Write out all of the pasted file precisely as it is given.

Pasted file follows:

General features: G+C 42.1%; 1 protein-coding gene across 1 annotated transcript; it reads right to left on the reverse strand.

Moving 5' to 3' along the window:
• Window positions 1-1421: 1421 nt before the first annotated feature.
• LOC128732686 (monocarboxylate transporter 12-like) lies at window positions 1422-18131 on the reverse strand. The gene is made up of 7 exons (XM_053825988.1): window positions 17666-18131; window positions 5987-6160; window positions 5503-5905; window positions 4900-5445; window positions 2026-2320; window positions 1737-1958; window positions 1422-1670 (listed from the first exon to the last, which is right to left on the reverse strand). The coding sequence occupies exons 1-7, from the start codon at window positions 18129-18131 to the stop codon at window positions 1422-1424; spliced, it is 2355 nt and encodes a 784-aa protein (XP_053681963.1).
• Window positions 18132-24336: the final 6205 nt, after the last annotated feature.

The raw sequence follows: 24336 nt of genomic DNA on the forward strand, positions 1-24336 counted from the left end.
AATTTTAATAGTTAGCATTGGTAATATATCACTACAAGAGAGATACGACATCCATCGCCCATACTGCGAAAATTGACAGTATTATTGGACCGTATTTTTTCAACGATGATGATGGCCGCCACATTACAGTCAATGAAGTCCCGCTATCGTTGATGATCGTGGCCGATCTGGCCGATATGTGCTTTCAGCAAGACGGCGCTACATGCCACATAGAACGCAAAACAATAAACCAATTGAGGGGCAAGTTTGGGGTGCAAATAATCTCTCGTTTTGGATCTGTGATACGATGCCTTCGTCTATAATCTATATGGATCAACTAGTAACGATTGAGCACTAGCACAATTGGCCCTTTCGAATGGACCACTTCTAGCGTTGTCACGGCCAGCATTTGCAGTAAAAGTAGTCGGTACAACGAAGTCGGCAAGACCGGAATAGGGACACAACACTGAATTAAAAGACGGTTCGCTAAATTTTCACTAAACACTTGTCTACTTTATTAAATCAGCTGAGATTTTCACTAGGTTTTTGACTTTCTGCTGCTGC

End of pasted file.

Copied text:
General features: G+C 42.1%; 1 protein-coding gene across 1 annotated transcript; it reads right to left on the reverse strand.

Moving 5' to 3' along the window:
• Window positions 1-1421: 1421 nt before the first annotated feature.
• LOC128732686 (monocarboxylate transporter 12-like) lies at window positions 1422-18131 on the reverse strand. The gene is made up of 7 exons (XM_053825988.1): window positions 17666-18131; window positions 5987-6160; window positions 5503-5905; window positions 4900-5445; window positions 2026-2320; window positions 1737-1958; window positions 1422-1670 (listed from the first exon to the last, which is right to left on the reverse strand). The coding sequence occupies exons 1-7, from the start codon at window positions 18129-18131 to the stop codon at window positions 1422-1424; spliced, it is 2355 nt and encodes a 784-aa protein (XP_053681963.1).
• Window positions 18132-24336: the final 6205 nt, after the last annotated feature.

The raw sequence follows: 24336 nt of genomic DNA on the forward strand, positions 1-24336 counted from the left end.
AATTTTAATAGTTAGCATTGGTAATATATCACTACAAGAGAGATACGACATCCATCGCCCATACTGCGAAAATTGACAGTATTATTGGACCGTATTTTTTCAACGATGATGATGGCCGCCACATTACAGTCAATGAAGTCCCGCTATCGTTGATGATCGTGGCCGATCTGGCCGATATGTGCTTTCAGCAAGACGGCGCTACATGCCACATAGAACGCAAAACAATAAACCAATTGAGGGGCAAGTTTGGGGTGCAAATAATCTCTCGTTTTGGATCTGTGATACGATGCCTTCGTCTATAATCTATATGGATCAACTAGTAACGATTGAGCACTAGCACAATTGGCCCTTTCGAATGGACCACTTCTAGCGTTGTCACGGCCAGCATTTGCAGTAAAAGTAGTCGGTACAACGAAGTCGGCAAGACCGGAATAGGGACACAACACTGAATTAAAAGACGGTTCGCTAAATTTTCACTAAACACTTGTCTACTTTATTAAATCAGCTGAGATTTTCACTAGGTTTTTGACTTTCTGCTGCTGC